Abstract: Big Data describes a new era in the digital age where the volume, velocity, and variety of data created across a wide range of fields (e.g., internet search, healthcare, finance, social media, defense, ...) is increasing at a rate well beyond our ability to analyze the data. Machine Learning has emerged as a powerful tool for transforming this data into usable information. Many technologies (e.g., spreadsheets, databases, graphs, linear algebra, deep neural networks, ...) have been developed to address these challenges. The common theme amongst these technologies is the need to store and operate on data as whole collections instead of as individual data elements. This talk describes the common mathematical foundation of these data collections (associative arrays) that apply across a wide range of applications and technologies. Associative arrays unify and simplify Big Data and Machine Learning. Understanding these mathematical foundations allows the student to see past the differences that lie on the surface of Big Data and Machine Learning applications and technologies and leverage their core mathematical similarities to solve the hardest Big Data and Machine Learning challenges. Supplementary lectures, text, and software are available at: https://mitpress.mit.edu/books/mathematics-big-data

  • Friday, January 25: Prof Justin Solomon

    Transport, Geometry, and Computation

    Abstract: Optimal transport is a mathematical tool that links probability to geometry. In this talk, we will show how transport can be brought from theory to practice, with applications in machine learning and computer graphics.

  • Monday, January 28: Prof Scott Sheffield

    Tug of War and Other Games

    Abstract: I will discuss several games whose analysis involves interesting mathematics. First, in the mathematical version of tug of war, play begins at a game position $x_0$. At each turn a coin is tossed, and the winner gets to move the game position to any point within $\epsilon$ units of the current point. (One can imagine the two players are holding a rope, and the ``winner'' of the coin toss is the one who gets a foothold and then has the chance to pull one step in any desired direction.) Play ends when the game position reaches a boundary set, and player two pays player one the value of a "payoff function" defined on the boundary set.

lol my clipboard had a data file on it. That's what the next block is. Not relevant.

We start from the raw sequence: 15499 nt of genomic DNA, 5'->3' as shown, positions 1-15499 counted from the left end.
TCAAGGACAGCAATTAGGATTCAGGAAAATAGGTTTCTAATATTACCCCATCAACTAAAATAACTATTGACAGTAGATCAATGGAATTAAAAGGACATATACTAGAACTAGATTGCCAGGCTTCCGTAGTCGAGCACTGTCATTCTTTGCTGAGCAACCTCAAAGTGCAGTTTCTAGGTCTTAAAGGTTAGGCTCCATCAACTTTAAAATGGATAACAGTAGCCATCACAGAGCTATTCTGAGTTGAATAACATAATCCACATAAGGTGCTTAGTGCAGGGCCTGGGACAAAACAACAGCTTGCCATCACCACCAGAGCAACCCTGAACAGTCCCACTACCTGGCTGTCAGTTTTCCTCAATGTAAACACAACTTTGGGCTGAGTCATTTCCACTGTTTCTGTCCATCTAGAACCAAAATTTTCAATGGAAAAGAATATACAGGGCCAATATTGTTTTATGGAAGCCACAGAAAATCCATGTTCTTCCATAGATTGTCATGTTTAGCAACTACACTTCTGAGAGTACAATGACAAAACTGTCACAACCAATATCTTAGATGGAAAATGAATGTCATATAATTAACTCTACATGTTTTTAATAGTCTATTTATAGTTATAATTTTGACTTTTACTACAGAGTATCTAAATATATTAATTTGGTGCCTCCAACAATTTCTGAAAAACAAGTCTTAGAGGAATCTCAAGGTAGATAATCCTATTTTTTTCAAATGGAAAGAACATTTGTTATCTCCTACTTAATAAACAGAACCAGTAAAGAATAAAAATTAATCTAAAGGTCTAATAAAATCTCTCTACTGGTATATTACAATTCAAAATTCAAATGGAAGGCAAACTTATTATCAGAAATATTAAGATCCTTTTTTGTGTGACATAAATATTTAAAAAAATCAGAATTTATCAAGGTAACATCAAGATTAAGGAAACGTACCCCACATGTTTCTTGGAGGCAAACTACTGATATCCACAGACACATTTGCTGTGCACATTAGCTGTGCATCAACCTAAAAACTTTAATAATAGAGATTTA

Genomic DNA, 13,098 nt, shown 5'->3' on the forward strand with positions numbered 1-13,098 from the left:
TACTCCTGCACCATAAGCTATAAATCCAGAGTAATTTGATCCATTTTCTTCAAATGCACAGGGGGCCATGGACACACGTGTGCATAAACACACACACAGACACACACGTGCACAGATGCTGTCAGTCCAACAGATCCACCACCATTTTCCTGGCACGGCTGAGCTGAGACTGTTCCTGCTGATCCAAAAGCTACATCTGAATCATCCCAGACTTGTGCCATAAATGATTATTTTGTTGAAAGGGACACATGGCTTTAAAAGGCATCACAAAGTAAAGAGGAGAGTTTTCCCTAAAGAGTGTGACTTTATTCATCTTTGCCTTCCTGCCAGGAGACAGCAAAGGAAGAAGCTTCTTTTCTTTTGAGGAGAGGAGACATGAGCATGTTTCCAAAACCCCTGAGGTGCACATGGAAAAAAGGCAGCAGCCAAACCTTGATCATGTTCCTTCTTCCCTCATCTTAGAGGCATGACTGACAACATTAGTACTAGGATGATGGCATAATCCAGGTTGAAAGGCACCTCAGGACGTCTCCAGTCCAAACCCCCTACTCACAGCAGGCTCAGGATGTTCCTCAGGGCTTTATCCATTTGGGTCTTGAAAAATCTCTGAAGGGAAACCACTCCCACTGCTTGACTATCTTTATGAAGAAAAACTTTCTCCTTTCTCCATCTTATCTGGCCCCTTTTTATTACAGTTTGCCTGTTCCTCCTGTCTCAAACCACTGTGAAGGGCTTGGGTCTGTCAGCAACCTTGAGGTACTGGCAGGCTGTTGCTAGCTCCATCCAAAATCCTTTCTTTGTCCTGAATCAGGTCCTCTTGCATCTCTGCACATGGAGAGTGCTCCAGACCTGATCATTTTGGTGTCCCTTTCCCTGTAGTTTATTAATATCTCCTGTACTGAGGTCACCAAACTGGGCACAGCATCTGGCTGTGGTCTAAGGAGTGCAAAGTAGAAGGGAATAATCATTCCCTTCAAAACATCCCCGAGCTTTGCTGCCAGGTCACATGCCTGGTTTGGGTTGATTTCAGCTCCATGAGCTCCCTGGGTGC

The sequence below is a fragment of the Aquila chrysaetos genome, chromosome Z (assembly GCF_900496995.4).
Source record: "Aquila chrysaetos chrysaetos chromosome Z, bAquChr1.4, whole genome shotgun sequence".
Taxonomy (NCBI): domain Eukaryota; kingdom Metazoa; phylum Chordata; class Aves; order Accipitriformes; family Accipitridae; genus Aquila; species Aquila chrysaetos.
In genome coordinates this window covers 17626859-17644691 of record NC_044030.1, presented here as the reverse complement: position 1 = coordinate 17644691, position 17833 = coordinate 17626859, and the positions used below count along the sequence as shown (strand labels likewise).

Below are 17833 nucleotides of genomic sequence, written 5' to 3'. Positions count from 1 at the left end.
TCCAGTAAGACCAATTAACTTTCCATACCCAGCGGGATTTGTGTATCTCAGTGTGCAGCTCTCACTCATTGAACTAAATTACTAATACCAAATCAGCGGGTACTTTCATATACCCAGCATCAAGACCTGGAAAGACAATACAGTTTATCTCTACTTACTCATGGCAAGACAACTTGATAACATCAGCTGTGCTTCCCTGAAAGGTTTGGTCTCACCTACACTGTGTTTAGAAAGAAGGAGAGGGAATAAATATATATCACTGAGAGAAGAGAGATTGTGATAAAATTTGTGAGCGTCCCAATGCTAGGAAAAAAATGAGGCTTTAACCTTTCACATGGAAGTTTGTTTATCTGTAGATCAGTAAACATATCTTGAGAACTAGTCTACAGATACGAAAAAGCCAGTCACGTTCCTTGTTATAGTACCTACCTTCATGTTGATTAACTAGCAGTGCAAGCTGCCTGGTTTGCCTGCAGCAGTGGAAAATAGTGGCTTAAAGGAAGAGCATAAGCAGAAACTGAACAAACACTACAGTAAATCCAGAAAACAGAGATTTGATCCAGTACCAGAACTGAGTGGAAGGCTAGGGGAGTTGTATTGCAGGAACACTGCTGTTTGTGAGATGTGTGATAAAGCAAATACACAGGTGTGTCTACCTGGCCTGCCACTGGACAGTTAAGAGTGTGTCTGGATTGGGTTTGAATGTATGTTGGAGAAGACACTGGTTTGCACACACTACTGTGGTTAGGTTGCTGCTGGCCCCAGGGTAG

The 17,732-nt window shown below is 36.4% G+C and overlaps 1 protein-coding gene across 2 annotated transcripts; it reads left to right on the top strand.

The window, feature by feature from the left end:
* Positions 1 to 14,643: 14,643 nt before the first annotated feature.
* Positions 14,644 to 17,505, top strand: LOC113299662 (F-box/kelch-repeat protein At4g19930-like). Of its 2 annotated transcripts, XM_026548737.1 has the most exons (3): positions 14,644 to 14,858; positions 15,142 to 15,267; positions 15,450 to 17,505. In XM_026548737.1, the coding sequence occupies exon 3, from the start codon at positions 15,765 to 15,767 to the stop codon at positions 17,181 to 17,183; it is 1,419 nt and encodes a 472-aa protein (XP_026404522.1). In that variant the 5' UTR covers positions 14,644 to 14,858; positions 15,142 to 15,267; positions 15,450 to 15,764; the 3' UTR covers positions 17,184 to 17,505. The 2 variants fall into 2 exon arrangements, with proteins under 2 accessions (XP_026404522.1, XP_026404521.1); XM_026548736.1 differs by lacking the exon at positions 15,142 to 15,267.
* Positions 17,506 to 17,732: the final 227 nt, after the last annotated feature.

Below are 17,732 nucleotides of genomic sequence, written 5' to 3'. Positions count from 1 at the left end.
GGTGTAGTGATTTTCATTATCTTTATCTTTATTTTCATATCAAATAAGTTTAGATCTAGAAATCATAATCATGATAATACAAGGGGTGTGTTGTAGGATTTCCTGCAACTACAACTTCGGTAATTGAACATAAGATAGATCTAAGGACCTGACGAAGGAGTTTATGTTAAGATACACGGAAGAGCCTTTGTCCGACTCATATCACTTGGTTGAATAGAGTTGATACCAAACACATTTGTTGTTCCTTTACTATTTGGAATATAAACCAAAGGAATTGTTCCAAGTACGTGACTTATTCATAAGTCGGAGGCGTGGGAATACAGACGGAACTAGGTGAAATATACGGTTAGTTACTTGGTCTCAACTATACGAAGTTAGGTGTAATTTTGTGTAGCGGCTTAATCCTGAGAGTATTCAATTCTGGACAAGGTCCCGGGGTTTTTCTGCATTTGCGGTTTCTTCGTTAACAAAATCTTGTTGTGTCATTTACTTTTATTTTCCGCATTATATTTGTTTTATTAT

So... what is the optimal strategy? How much does player one expect to win (in the $\epsilon \to 0$ limit) when both players play optimally? We will answer this question and also explain how this game is related to the "infinity Laplacian," to "optimal Lipschitz extension theory" and to a random turn version of a game called Hex.

  • Wednesday, January 30: Dr. Chris Rackauckas

    The Mathematics of Biological and Pharmacological Systems

    Abstract: Biology and pharmacology are many times thought of as non-mathematical disciplines. In modern research practice that is hardly the case. In this talk we will discuss the applications of mathematics to the areas of systems biology and pharmacokinetic/pharmacodynamic modeling. Examples such as spatial pattern formulation (zebra stripes) via Turing instability of partial differential equations, controlling intrinsic biological randomness through stochastic differential equations, and individualized drug dosing and choice optimizations through nonlinear mixed effects models will be introduced. The student will leave with a new lens on how the mathematics they explored in the IAP can be applied to new disciplines which themselves uncover new mathematical problems.

18.S097 Special Subject in Mathematics: Applied Category Theory

Drs David Spivak and Brendan Fong

Dates: Jan 14 - Feb 1

Lecture: MTWRF 2-3

Room: 4-237

Category theory is a relatively new branch of mathematics that has transformed much of pure math research. The technical advance is that category theory provides a framework in which to organize formal systems and by which to translate between them, allowing one to transfer knowledge from one field to another. But this same organizational framework also has many compelling examples outside of pure math.

In this course we provide an introductory tour of category theory, with a viewpoint toward modelling real-world phenomena. The course will begin with the notion of poset, and introduce central categorical ideas such as functor, natural transformation, (co)limit, adjunction, the adjoint functor theorem, and the Yoneda lemma in that context. We'll then move to enriched categories, profunctors, monoidal categories, operads, and toposes. Applications to resource theory, databases, codesign, signal flow graphs, and dynamical systems will help ground these notions, providing motivation and a touchstone for intuition. The aim of the course is to provide an overview of the breadth of research in applied category, so as to invite further study.